Excellent story! The ending was definitely a surprise!
Excellent book! I've read all his books and each one is a page-turner. Minnesota author and his books are set in Minnesota. If you are from MN you will recognize many names and places. Also a lot of Native American perspective.
I like the character of Cork O'Connor, for a sheriff, ex-sheriff, sheriff again--he can sure find a lot of problems. Good writing, just a little too long sometimes but nothing to put you off the story, highly recommend.
I was enjoying this 4th entry in the Cork O'Connor series until the last disc. The "end" came out of nowhere and left me very dissatisfied. I have the same problem with Susan Hill's Simon Serrailer series. I think that books in a series should be able to stand on their own without leaving readers hanging at the end, I'll continue with the series, but this one was disappointing despite the appealing characters and setting.
A great suspense read! William Kent Krueger will capture your attention and hold throughout this storyline. The ending actually segues into book No 6 in the Cork O'Connor series. Highly recommend.
Cork O'Connor once again becomes sheriff of Tamarack County and is involved in a series of murders and attempted murders. The plot is complex and the read interesting. The reader can't help rushing to finish this read. My biggest problem is that the end left me hanging as Cork is on the run from authorities who think he is guilty. Since despise such endings this mystery became an ok or so so read for me.
This review refers to the audio version.
#5 Cork O'Connor mystery set in northern Minnesota (and partially in Chicago in this book.) Cork, sheriff of Tamarack County, has two investigations to divide his time between. First, a sniper shoots one of his deputies--and the bullet was most likely meant for him. Although Marcia Dodds will recover, Cork feels a certain amount of guilt and wants to find out the reason for the attempted hit and who's responsible. But he also has to investigate the brutal death of Eddie Jacoby, a man from Chicago who is in town on business.
It turns out that Eddie is the half-brother of Ben Jacoby, an old flame of Jo's (Cork's wife) from college, part of a rich and powerful family who even fly in a 'security expert' to help. The threats against Cork continue, so he sends Jo and the kids to her sister Rose's in Chicago. Through a long and twisty tale, Cork, his team, Dina Willner (the security expert) chase clues and false trails in an attempt to find the bad guy.
It has been several years since I read the previous book in this series. I've tried hard to like it because the author is local and I used to live in the area the books take place in. The books have interesting stories and I do love the local flavor. Cork and his secondary characters are likable and interesting. And yet some niggling thing about these books always annoys the heck out of me. I still can't figure out what exactly bugs me, but it wasn't any different this time--even listening to the book in audio instead of reading in print didn't change things.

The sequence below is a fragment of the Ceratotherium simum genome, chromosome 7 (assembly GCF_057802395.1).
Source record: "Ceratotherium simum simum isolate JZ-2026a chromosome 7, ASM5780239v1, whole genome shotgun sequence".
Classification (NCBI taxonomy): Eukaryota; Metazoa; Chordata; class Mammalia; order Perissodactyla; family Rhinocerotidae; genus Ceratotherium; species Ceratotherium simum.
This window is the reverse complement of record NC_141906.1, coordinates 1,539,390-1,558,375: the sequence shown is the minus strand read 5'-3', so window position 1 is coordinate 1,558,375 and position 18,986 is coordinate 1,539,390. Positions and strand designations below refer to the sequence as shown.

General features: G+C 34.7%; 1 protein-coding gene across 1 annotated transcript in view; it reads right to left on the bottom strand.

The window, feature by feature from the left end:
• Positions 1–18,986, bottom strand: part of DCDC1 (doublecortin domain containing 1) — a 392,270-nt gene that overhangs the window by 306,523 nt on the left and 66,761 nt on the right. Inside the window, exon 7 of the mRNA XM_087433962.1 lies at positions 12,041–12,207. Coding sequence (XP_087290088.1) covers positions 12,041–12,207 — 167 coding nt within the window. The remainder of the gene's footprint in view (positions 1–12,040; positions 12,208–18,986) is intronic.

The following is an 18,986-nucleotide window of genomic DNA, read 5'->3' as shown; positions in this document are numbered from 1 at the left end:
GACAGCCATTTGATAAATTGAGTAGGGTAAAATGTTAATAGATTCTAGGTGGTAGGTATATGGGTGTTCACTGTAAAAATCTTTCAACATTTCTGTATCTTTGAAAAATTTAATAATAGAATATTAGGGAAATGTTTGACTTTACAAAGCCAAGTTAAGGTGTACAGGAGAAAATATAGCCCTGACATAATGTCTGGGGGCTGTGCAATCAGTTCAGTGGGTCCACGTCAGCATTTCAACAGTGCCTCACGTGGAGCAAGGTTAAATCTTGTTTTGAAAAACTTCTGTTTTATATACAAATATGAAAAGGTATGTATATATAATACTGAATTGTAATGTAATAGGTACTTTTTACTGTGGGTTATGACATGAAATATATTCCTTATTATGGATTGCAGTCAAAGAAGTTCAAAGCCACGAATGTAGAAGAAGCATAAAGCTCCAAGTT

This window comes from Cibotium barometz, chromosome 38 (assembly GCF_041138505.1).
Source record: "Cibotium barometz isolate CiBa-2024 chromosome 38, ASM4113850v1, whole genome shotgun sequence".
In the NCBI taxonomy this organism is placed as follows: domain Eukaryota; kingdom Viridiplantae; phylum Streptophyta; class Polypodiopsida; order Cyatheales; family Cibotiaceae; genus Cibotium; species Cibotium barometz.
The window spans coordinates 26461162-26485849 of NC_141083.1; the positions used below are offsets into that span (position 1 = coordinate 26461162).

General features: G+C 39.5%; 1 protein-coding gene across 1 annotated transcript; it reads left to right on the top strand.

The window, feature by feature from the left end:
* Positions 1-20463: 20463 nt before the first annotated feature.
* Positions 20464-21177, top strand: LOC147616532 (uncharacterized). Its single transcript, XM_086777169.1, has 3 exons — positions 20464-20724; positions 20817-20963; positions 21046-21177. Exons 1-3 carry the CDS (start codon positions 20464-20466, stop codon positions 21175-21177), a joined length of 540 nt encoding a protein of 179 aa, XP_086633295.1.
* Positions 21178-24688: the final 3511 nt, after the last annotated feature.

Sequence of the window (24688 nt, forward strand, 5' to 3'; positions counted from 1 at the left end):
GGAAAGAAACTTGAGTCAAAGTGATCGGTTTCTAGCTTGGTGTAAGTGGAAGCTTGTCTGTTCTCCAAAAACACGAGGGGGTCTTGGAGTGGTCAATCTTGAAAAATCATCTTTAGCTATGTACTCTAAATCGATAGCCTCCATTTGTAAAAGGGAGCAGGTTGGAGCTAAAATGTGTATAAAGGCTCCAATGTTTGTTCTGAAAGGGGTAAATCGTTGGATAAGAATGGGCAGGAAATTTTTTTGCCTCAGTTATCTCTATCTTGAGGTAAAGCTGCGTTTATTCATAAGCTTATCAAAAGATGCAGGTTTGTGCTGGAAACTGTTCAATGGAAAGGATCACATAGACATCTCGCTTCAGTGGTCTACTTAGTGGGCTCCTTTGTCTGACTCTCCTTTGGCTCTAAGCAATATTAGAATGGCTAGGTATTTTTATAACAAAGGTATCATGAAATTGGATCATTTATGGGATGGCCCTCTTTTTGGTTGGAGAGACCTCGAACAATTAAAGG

Part of it is the relationship between Cork and Jo, his wife. Something is just "off" there. Also, the plots seem kind of contrived. In this book--as with previous books in the series--the bad guy was very obvious to me from the time they entered the picture. A whole slew of red herrings didn't change my mind about that and I kept wanting to slap Cork upside the head for missing big clues. The plot seemed really stretched with way too many coincidences popping up.
And I absolutely HATE it when an author doesn't wrap up the story in the book at hand. Yes, there has to be some continuity from one book to the next, perhaps leaving questions about what happens to some aspect of the main character's personal life--but to totally omit a resolution to the crimes committed during the book, even if the 'answer' was known to a couple of people is just deplorable, IMO. Here's the deal: this cliffhanger, more than wanting me to go out and read the next book, makes me realize that I don't really care one way or another what happens. And whatever the mysterious "it" is that bugs me about this series, I'm going to listen to it and just stop right here. C-
The fifth in the series featuring "Cork" O'Connor. O'Connor is back as sheriff in the small town of Aurora. On a routine domestic violence call with a deputy, the deputy is shot obviously mistaken for Cork. Other attempts on his life follow. Another murder, a client of Jo's (his wife) working on a contract on the reservation, seems unconnected at first. This story starts with a chapter titled "How It Ends". This foreshadowing, if that's what it's called, is my least favorite way to start a book. It irritates me enough that it affects how I think about the rest of the book; so I won't say anything more about it other than it also ends on something of a cliffhanger. A new reader could start here without problems, and in fact would miss some of the discrepancies I've found in the series by reading them too close together.